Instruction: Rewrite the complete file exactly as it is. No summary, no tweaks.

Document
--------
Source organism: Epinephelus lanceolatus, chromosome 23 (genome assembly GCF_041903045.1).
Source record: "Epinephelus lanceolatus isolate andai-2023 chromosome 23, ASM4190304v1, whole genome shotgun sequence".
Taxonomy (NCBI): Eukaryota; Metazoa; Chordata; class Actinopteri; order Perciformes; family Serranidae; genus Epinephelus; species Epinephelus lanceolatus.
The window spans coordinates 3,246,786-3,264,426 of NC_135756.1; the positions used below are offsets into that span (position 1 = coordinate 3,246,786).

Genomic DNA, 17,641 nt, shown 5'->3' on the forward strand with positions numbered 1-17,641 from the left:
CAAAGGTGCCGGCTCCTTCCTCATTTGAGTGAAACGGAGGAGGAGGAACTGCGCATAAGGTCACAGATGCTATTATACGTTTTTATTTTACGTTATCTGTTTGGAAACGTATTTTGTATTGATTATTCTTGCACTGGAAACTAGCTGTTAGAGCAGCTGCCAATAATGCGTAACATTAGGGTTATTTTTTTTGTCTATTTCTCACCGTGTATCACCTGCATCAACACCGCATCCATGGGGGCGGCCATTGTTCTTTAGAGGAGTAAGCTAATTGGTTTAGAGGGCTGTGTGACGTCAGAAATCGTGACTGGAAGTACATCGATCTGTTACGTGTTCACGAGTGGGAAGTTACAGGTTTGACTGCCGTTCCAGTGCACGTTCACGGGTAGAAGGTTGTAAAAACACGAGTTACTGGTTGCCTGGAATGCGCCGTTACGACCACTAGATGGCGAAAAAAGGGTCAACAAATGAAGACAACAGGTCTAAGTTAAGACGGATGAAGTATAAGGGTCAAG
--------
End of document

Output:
Source organism: Epinephelus lanceolatus, chromosome 23 (genome assembly GCF_041903045.1).
Source record: "Epinephelus lanceolatus isolate andai-2023 chromosome 23, ASM4190304v1, whole genome shotgun sequence".
Taxonomy (NCBI): Eukaryota; Metazoa; Chordata; class Actinopteri; order Perciformes; family Serranidae; genus Epinephelus; species Epinephelus lanceolatus.
The window spans coordinates 3,246,786-3,264,426 of NC_135756.1; the positions used below are offsets into that span (position 1 = coordinate 3,246,786).

Genomic DNA, 17,641 nt, shown 5'->3' on the forward strand with positions numbered 1-17,641 from the left:
CAAAGGTGCCGGCTCCTTCCTCATTTGAGTGAAACGGAGGAGGAGGAACTGCGCATAAGGTCACAGATGCTATTATACGTTTTTATTTTACGTTATCTGTTTGGAAACGTATTTTGTATTGATTATTCTTGCACTGGAAACTAGCTGTTAGAGCAGCTGCCAATAATGCGTAACATTAGGGTTATTTTTTTTGTCTATTTCTCACCGTGTATCACCTGCATCAACACCGCATCCATGGGGGCGGCCATTGTTCTTTAGAGGAGTAAGCTAATTGGTTTAGAGGGCTGTGTGACGTCAGAAATCGTGACTGGAAGTACATCGATCTGTTACGTGTTCACGAGTGGGAAGTTACAGGTTTGACTGCCGTTCCAGTGCACGTTCACGGGTAGAAGGTTGTAAAAACACGAGTTACTGGTTGCCTGGAATGCGCCGTTACGACCACTAGATGGCGAAAAAAGGGTCAACAAATGAAGACAACAGGTCTAAGTTAAGACGGATGAAGTATAAGGGTCAAG